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8 Great Entrepreneurial Success Stories If you're serious about being an entrepreneur, let these stories of success guide your planning.

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REUTERS | Cathal McNaughton

It never ceases to amaze me how much time people waste searching endlessly for magic shortcuts to entrepreneurial success and fulfillment when the only real path is staring them right in the face: real entrepreneurs who start real businesses that employ real people who provide real products and services to real customers.

Yes, I know that's hard. It's a lot of work. What can I say, that's life. Besides, look on the bright side: You get to do what you want and you get to do it your way. There's just one catch. You've got to start somewhere. Ideas and opportunities don't just materialize out of thin air.

The only way I know to get started is by learning a marketable skill and getting to work. In my experience, that's where the ideas, opportunities, partners, and finances always seem to come from. Sure, it also takes an enormous amount of hard work, but that just comes with the territory.

If you want to do entrepreneurship right, here are eight stories you've probably never heard about companies you've most definitely heard of.

The Pierre Omidyar way. In 1995, a computer programmer started auctioning off stuff on his personal website. AuctionWeb, as it was then known, was really just a personal project, but, when the amount of web traffic made it necessary to upgrade to a business Internet account, Omidyar had to start charging people fees. He actually hired his first employee to handle all the payment checks. The site is now known as eBay.

Related: How to Be Smarter

The John Ferolito and Don Vultaggio way. Back in the 70s, a couple of Brooklyn friends started a beer distributor out of the back of an old VW bus. Two decades later, after seeing how well Snapple was doing they decided to try their hand at soft drinks and launched AriZona Green Tea. Today, AriZona teas are #1 in America and distributed worldwide. The friends still own the company.

The Matt Maloney and Mike Evans way. When a couple of Chicago software developers working on lookup searches for Apartments.com got sick of calling restaurants in search of takeout food for dinner, the light bulb went off: Why isn't there a one-stop shop for food delivery? That's when the pair decided to start GrubHub, which went public last April and is now valued at more than $3 billion.

The Joe Coulombe way. After operating a small chain of convenience stores in southern California, Joe Coulombe had an idea: that upwardly mobile college grads might want something better than 7-11. So he opened a tropical-themed market in Pasadena, stocked it with good wine and booze, hired good people, and paid them well. He added more locations near universities, then healthy foods, and that's how Trader Joe's got started.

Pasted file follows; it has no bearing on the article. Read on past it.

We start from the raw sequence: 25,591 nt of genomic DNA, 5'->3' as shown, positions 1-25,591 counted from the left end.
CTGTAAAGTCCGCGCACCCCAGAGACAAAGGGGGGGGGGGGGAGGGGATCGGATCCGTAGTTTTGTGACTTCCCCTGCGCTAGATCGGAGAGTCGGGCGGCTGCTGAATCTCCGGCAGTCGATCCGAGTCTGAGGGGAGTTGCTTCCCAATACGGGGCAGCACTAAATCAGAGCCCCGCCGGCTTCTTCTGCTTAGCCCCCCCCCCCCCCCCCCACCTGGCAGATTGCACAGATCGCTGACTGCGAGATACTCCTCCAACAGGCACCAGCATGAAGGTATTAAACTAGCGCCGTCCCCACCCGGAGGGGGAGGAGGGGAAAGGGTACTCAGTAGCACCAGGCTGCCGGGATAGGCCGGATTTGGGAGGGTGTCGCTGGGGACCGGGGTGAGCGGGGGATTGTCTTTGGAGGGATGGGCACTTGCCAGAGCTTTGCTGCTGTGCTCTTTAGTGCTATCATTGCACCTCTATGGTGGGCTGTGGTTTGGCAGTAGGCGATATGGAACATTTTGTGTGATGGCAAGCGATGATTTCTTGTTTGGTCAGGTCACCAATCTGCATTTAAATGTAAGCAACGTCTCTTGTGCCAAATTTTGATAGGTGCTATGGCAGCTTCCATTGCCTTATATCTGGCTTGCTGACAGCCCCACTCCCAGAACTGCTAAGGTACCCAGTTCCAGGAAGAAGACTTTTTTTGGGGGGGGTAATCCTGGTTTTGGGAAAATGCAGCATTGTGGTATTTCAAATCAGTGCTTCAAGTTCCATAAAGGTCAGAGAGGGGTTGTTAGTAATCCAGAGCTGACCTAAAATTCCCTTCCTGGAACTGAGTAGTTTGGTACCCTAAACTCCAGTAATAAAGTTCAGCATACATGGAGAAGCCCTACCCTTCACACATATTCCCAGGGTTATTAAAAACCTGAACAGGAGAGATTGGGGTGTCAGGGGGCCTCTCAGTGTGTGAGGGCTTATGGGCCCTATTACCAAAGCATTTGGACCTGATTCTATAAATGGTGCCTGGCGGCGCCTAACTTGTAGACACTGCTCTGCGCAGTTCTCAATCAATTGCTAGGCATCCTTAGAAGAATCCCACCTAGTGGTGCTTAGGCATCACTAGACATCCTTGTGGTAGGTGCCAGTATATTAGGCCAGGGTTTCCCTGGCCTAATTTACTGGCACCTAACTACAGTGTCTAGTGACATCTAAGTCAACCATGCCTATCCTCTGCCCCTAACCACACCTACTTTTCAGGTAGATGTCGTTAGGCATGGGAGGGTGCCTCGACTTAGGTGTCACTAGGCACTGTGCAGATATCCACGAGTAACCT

Related: Success Does Not Follow a Time Clock

The Howard Schultz way. A trip to Milan gave a young marketer working for a Seattle coffee bean roaster an idea for upscale espresso cafes like they have all over Italy. His employer had no interest in owning coffee shops but agreed to finance Schultz's endeavor. They even sold him their brand name, Starbucks.

The Phil Robertson way. There was a guy who so loved duck hunting that he chose that over playing pro football for the NFL. He invented a duck call, started a company called Duck Commander, eventually put his son Willy in charge, and that spawned a media and merchandising empire for a family of rednecks known as Duck Dynasty.

The Konosuke Matsushita way. In Japan in 1917, a 23-year-old apprentice at the Osaka Electric Light Company with no formal education came up with an improved light socket. His boss wasn't interested so young Matsushita started making samples in his basement. He later expanded with battery-powered bicycle lamps and other electronic products. Matsushita Electric, as it was known until 2008 when the company officially changed its name to Panasonic, is now worth $66 billion.

The Steve Wozniak and Steve Jobs way. While they had been friends since high school, the two college dropouts gained considerable exposure to the computer world while working on game software together on the night shift at Atari. The third Apple founder, Ron Wayne, was also an Atari alumnus.

As I always say, the world is full of infinite possibilities and countless opportunities, but your life and career are finite, meaning you have limited time to find what you're searching for and make your mark on the world. This is your time. It's limited so don't waste it. Find something you like to do and just do it. That's how real entrepreneurs always start.

Related: 10 Behaviors You Never See in Successful People

Steve Tobak

Author of Real Leaders Don't Follow

Steve Tobak is a management consultant, columnist, former senior executive, and author of Real Leaders Don’t Follow: Being Extraordinary in the Age of the Entrepreneur (Entrepreneur Press, October 2015). Tobak runs Silicon Valley-based Invisor Consulting and blogs at stevetobak.com, where you can contact him and learn more.

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